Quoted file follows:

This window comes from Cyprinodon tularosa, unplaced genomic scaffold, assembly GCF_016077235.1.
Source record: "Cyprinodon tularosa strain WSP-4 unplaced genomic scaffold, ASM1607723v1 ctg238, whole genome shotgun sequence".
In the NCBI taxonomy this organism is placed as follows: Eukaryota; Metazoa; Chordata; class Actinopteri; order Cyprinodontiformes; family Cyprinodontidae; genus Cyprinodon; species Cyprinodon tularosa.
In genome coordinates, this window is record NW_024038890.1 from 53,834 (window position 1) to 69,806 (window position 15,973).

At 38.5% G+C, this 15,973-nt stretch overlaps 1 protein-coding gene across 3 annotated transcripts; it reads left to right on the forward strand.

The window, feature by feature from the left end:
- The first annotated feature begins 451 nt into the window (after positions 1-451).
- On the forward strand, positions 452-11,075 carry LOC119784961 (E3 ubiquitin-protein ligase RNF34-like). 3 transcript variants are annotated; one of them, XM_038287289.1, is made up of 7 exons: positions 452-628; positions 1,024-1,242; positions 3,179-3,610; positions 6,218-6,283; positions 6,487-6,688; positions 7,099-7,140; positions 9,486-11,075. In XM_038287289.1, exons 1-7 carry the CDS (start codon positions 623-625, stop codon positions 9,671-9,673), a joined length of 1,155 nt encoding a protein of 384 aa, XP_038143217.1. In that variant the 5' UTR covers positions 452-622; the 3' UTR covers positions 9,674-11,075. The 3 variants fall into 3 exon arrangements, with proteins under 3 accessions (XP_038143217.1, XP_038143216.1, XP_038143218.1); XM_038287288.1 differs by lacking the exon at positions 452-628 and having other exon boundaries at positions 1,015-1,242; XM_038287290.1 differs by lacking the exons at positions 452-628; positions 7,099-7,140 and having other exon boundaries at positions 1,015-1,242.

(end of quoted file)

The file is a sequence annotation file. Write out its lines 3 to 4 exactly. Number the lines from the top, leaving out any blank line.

In the NCBI taxonomy this organism is placed as follows: Eukaryota; Metazoa; Chordata; class Actinopteri; order Cyprinodontiformes; family Cyprinodontidae; genus Cyprinodon; species Cyprinodon tularosa.
In genome coordinates, this window is record NW_024038890.1 from 53,834 (window position 1) to 69,806 (window position 15,973).